Dory in Rapids

Dory in Rapids

Day 7:

In the morning we will take a short hike amongst the ruins and pictographs of the Ancestral Puebloan site at Lathrop Canyon.  Then we will get back on the boats and float toward Indian Creek.  Indian Creek offers more opportunities for hiking and ruins as well as a nice camping opportunity.

Day 8:

The river makes a large gooseneck, and at the narrowest part, a short steep hike affords some spectacular views and the opportunity to meet the boats on the other side. Along the hike are ancient petroglyphs.  In the afternoon the Colorado River will meet the Green River.  The confluence of these two rivers is often referred to as the “Center of the Universe” amongst rafters.

Day 9:

A Layover Day!!  Relax and Read, or Hike up to the Dolls House of the Maze District of Canyonlands National Park.  Pack a lunch.  Great Geology!  Great Views!  Great Hike!

Dories lined up at camp

Dories lined up at camp

Day 10:

Rapids! Today we will run the first 20 rapids of Cataract Canyon.  The rapids will start small and gradually increase in size.  Camp will be set up at the top of the famous Big Drop Rapids.

Day 11:

The Biggest Rapids of the Trip!  Today we will run the series of rapids known as the Big Drops.  The Big Drops in Cataract Canyon are always very technical and at high water are the biggest rapids in North America.  In July they should be a little more tame, but still very exciting.  After the Big Drops, we will see the effects of a 15-year prolonged drought, as some rapids that have been buried under the water of Lake Powell for the last 30 years have re-emerged recently.  These include a long rocky rapid at the head of Waterhole Canyon.  In the afternoon we may have time to hike into Dark Canyon.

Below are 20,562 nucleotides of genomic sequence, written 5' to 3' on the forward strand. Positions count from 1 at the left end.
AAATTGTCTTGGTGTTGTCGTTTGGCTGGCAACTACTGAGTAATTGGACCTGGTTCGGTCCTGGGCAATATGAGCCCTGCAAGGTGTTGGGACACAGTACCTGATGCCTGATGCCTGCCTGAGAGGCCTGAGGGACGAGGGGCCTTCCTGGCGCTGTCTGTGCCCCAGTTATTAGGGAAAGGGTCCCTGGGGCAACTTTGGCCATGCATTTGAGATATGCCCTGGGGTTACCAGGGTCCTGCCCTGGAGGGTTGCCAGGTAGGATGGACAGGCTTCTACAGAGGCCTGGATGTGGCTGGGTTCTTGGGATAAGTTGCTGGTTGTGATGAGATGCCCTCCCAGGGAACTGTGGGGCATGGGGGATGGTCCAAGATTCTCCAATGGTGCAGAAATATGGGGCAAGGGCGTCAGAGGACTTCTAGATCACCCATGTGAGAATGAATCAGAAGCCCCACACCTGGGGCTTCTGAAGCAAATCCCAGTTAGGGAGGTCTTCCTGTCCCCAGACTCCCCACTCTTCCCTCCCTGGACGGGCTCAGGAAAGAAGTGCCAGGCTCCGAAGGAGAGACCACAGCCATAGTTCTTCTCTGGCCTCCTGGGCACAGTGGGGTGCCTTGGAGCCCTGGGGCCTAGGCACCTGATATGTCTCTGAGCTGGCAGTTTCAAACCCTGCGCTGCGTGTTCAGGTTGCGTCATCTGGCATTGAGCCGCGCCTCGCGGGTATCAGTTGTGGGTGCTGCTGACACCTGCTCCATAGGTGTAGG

Day 12:

After an early start, we will reflect on our incredible journey over the past 12 days.  The trip will end at North Wash and transportation will be provided back to Green River.

Brad Dimock author of "Sunk WIth Out a Sound" and "The Doing of the Thing"

Brad Dimock author of “Sunk With Out a Sound” and “The Doing of the Thing”

The Very Hard Way

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Bert Loper's Book by Brad Dimock

The Very Hard Way by Brad Dimock

FEATURED BOOK OF THE WEEK

THE VERY HARD WAY, BERT LOPER AND THE COLORADO RIVER, by Brad Dimock

Bert Loper was born in 1869 the very day that John Wesley Powell discovered the confluence of the San Juan and Colorado Rivers. Loper spent much of his life devoted to those two streams. Orphaned and abused, Loper worked most of his life at the very bottom, the nameless grunt in hard rock mines, the sore-backed shoveler on a placer bar, the subsistence rancher on a lonely gravel delta in Glen Canyon. Whatever Loper got, he got the very hard way.

But on the muddy whitewater streams of the Southwest Loper found a joy, a thrill, and a peace. By the time he died at his oars in a Grand Canyon rapid at eighty, he had covered more boats, and known more rivermen than anyone. Two weeks before he vanished in the Colorado , the very first motorboat had run Grand Canyon-bookending his incredible career. Bert Loper’s is the tale of river running in the West, and his life encapsulates the Colorado River.

This book can be purchased on Colorado River & Trail Expeditions online store under books about Grand Canyon History and Early Exploration.